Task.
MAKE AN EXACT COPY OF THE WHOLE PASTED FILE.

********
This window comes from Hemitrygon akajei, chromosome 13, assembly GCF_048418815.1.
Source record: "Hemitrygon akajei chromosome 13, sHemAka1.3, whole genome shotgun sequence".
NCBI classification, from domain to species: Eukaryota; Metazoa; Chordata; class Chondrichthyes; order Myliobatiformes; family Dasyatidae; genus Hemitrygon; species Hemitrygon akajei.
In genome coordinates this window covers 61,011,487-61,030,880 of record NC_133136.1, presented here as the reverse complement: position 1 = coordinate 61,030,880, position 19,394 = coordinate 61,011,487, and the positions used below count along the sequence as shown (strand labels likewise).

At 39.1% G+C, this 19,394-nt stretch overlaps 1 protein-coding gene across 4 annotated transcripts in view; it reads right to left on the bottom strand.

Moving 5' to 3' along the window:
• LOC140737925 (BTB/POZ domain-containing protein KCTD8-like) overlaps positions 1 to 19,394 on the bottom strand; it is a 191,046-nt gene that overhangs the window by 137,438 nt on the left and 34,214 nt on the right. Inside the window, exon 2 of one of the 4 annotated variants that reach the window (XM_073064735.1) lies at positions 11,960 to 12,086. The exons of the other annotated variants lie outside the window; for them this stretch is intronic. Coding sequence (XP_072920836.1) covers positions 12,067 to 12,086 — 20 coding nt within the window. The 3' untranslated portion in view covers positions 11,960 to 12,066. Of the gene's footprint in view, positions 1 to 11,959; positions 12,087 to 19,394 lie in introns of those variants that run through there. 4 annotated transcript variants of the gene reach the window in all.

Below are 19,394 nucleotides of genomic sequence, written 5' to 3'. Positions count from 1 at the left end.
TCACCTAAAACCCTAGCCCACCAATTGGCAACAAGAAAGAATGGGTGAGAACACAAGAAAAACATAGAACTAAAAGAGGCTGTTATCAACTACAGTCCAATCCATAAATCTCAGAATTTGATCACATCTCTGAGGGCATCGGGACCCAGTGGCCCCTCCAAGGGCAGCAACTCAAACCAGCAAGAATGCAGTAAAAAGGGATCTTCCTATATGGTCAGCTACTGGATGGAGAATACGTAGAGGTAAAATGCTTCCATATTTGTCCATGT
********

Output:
This window comes from Hemitrygon akajei, chromosome 13, assembly GCF_048418815.1.
Source record: "Hemitrygon akajei chromosome 13, sHemAka1.3, whole genome shotgun sequence".
NCBI classification, from domain to species: Eukaryota; Metazoa; Chordata; class Chondrichthyes; order Myliobatiformes; family Dasyatidae; genus Hemitrygon; species Hemitrygon akajei.
In genome coordinates this window covers 61,011,487-61,030,880 of record NC_133136.1, presented here as the reverse complement: position 1 = coordinate 61,030,880, position 19,394 = coordinate 61,011,487, and the positions used below count along the sequence as shown (strand labels likewise).

At 39.1% G+C, this 19,394-nt stretch overlaps 1 protein-coding gene across 4 annotated transcripts in view; it reads right to left on the bottom strand.

Moving 5' to 3' along the window:
• LOC140737925 (BTB/POZ domain-containing protein KCTD8-like) overlaps positions 1 to 19,394 on the bottom strand; it is a 191,046-nt gene that overhangs the window by 137,438 nt on the left and 34,214 nt on the right. Inside the window, exon 2 of one of the 4 annotated variants that reach the window (XM_073064735.1) lies at positions 11,960 to 12,086. The exons of the other annotated variants lie outside the window; for them this stretch is intronic. Coding sequence (XP_072920836.1) covers positions 12,067 to 12,086 — 20 coding nt within the window. The 3' untranslated portion in view covers positions 11,960 to 12,066. Of the gene's footprint in view, positions 1 to 11,959; positions 12,087 to 19,394 lie in introns of those variants that run through there. 4 annotated transcript variants of the gene reach the window in all.

Below are 19,394 nucleotides of genomic sequence, written 5' to 3'. Positions count from 1 at the left end.
TCACCTAAAACCCTAGCCCACCAATTGGCAACAAGAAAGAATGGGTGAGAACACAAGAAAAACATAGAACTAAAAGAGGCTGTTATCAACTACAGTCCAATCCATAAATCTCAGAATTTGATCACATCTCTGAGGGCATCGGGACCCAGTGGCCCCTCCAAGGGCAGCAACTCAAACCAGCAAGAATGCAGTAAAAAGGGATCTTCCTATATGGTCAGCTACTGGATGGAGAATACGTAGAGGTAAAATGCTTCCATATTTGTCCATGT